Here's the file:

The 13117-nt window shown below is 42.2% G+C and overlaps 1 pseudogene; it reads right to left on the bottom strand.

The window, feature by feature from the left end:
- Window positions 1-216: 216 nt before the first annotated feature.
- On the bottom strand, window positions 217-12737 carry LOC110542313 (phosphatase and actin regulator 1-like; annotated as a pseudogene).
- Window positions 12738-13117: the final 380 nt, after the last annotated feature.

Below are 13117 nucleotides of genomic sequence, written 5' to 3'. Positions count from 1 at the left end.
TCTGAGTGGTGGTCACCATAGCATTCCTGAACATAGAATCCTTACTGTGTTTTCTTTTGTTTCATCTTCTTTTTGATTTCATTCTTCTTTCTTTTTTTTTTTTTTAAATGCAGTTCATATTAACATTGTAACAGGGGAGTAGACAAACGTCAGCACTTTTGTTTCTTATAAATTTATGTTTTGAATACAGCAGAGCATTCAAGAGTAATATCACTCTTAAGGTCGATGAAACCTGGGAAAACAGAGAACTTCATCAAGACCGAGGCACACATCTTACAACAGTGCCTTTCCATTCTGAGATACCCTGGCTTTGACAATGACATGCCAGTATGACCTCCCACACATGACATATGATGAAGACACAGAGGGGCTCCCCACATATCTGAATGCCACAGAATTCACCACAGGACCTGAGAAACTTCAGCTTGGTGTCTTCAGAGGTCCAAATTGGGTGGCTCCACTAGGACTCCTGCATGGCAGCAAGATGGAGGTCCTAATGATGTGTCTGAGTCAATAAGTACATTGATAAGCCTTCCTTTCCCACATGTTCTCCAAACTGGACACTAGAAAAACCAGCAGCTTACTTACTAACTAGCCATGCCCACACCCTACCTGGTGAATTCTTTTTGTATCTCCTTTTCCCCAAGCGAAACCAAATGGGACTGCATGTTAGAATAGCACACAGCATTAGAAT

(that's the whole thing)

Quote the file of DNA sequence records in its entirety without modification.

The 13117-nt window shown below is 42.2% G+C and overlaps 1 pseudogene; it reads right to left on the bottom strand.

The window, feature by feature from the left end:
- Window positions 1-216: 216 nt before the first annotated feature.
- On the bottom strand, window positions 217-12737 carry LOC110542313 (phosphatase and actin regulator 1-like; annotated as a pseudogene).
- Window positions 12738-13117: the final 380 nt, after the last annotated feature.

Below are 13117 nucleotides of genomic sequence, written 5' to 3'. Positions count from 1 at the left end.
TCTGAGTGGTGGTCACCATAGCATTCCTGAACATAGAATCCTTACTGTGTTTTCTTTTGTTTCATCTTCTTTTTGATTTCATTCTTCTTTCTTTTTTTTTTTTTTAAATGCAGTTCATATTAACATTGTAACAGGGGAGTAGACAAACGTCAGCACTTTTGTTTCTTATAAATTTATGTTTTGAATACAGCAGAGCATTCAAGAGTAATATCACTCTTAAGGTCGATGAAACCTGGGAAAACAGAGAACTTCATCAAGACCGAGGCACACATCTTACAACAGTGCCTTTCCATTCTGAGATACCCTGGCTTTGACAATGACATGCCAGTATGACCTCCCACACATGACATATGATGAAGACACAGAGGGGCTCCCCACATATCTGAATGCCACAGAATTCACCACAGGACCTGAGAAACTTCAGCTTGGTGTCTTCAGAGGTCCAAATTGGGTGGCTCCACTAGGACTCCTGCATGGCAGCAAGATGGAGGTCCTAATGATGTGTCTGAGTCAATAAGTACATTGATAAGCCTTCCTTTCCCACATGTTCTCCAAACTGGACACTAGAAAAACCAGCAGCTTACTTACTAACTAGCCATGCCCACACCCTACCTGGTGAATTCTTTTTGTATCTCCTTTTCCCCAAGCGAAACCAAATGGGACTGCATGTTAGAATAGCACACAGCATTAGAAT